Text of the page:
eliminate

[ ih-lim-uh-neyt ]
/ ɪˈlɪm əˌneɪt /

verb (used with object), e·lim·i·nat·ed, e·lim·i·nat·ing.

to remove or get rid of, especially as being in some way undesirable: to eliminate risks; to eliminate hunger.
to omit, especially as being unimportant or irrelevant; leave out: I have eliminated all statistical tables, which are of interest only to the specialist.
to remove from further consideration or competition, especially by defeating in a contest.
to eradicate or kill: to eliminate the enemy.
Physiology. to void or expel from an organism.
Mathematics. to remove (a quantity) from an equation by elimination.

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Origin of eliminate

1560–70; 1915–20 for def 4; < Latin ēlīminātus turned out of doors (past participle of ēlīmināre), equivalent to ē- e-1 + līmin-, stem of līmen threshold + -ātus -ate1

OTHER WORDS FROM eliminate

Dictionary.com Unabridged Based on the Random House Unabridged Dictionary, © Random House, Inc. 2020

Example sentences from the Web for eliminative

British Dictionary definitions for eliminative

eliminate
/ (ɪˈlɪmɪˌneɪt) /

verb (tr)

to remove or take out; get rid of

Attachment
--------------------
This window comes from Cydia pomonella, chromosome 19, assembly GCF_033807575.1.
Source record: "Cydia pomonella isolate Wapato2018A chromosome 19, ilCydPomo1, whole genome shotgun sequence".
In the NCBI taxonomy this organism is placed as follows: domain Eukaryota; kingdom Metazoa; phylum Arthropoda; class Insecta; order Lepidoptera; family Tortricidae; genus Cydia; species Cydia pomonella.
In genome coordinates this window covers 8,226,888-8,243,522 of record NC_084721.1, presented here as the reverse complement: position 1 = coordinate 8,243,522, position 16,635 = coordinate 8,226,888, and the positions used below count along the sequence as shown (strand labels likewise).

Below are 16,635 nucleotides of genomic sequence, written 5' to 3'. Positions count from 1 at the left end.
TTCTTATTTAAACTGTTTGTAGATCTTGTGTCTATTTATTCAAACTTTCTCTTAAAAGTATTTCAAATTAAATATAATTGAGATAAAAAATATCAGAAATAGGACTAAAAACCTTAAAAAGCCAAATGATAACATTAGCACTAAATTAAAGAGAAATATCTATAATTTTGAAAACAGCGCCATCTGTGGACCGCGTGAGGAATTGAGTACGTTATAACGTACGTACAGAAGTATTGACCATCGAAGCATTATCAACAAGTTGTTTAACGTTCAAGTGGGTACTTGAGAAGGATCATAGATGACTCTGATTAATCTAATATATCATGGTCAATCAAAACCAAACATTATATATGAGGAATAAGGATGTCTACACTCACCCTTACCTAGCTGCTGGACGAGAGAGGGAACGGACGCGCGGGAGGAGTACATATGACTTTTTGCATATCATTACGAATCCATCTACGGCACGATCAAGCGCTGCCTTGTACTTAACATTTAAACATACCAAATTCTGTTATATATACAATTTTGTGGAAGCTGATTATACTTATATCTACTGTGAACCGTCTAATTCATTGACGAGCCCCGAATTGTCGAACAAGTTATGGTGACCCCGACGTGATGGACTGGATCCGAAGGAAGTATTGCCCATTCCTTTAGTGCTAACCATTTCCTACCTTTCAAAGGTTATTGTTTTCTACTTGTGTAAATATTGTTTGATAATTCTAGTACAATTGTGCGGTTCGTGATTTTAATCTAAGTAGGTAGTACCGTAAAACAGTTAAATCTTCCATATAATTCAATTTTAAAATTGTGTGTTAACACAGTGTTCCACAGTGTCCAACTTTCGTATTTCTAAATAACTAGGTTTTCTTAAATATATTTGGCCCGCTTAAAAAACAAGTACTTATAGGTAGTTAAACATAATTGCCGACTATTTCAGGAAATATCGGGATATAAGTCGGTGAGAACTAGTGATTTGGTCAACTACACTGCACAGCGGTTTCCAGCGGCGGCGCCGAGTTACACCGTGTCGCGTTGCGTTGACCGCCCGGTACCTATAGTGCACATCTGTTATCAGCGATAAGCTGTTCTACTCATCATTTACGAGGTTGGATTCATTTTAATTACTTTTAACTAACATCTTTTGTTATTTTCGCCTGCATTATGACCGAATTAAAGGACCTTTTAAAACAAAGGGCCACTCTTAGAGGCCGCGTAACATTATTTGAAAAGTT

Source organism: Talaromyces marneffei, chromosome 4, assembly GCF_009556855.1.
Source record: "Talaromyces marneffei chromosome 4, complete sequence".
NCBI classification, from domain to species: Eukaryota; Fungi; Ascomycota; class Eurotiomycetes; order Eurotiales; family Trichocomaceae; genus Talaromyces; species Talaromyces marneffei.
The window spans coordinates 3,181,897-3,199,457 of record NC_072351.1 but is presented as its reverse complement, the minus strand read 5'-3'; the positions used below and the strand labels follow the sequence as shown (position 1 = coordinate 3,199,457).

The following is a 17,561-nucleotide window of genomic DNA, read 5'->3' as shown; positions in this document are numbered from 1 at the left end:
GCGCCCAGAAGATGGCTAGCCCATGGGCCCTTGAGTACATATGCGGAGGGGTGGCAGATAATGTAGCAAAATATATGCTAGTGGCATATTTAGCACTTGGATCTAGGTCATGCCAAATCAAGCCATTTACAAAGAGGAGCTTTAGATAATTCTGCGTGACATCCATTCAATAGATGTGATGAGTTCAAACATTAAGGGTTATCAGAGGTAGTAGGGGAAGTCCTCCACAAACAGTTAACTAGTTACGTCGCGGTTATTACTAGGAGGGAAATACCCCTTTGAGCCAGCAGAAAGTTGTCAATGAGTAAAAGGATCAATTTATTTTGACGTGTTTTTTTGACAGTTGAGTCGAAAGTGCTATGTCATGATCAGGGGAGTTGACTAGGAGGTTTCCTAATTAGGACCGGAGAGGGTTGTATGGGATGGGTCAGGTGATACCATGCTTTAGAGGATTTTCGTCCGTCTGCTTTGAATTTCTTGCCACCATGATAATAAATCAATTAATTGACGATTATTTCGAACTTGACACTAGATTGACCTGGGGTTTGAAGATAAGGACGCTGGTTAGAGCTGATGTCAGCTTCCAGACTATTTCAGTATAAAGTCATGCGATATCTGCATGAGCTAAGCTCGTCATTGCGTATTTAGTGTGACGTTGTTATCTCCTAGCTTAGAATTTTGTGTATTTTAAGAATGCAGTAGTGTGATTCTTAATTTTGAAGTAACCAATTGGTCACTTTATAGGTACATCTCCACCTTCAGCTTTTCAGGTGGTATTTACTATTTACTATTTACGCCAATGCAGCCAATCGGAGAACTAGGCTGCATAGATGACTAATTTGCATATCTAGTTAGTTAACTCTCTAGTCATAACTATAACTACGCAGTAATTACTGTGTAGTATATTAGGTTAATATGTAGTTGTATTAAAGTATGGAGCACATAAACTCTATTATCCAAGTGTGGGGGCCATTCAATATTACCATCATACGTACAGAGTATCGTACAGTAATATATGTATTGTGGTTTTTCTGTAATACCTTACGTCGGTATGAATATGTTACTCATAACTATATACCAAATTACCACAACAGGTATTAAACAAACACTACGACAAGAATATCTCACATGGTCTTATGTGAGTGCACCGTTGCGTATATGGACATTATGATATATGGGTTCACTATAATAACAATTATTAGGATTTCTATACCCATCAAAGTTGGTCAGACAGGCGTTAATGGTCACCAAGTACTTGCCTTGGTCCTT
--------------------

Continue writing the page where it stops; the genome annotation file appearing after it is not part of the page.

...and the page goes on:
to reject as trivial or irrelevant; omit from consideration
to remove (a competitor, team, etc) from a contest, usually by defeat
slang to murder in a cold-blooded manner
physiol to expel (waste matter) from the body
maths to remove (an unknown variable) from two or more simultaneous equations

Derived forms of eliminate

Word Origin for eliminate

C16: from Latin ēlīmināre to turn out of the house, from e- out + līmen threshold

usage for eliminate

Eliminate is sometimes wrongly used to talk about avoiding the repetition of something undesirable: we must prevent (not eliminate) further mistakes of this kind
Collins English Dictionary - Complete & Unabridged 2012 Digital Edition © William Collins Sons & Co. Ltd. 1979, 1986 © HarperCollins Publishers 1998, 2000, 2003, 2005, 2006, 2007, 2009, 2012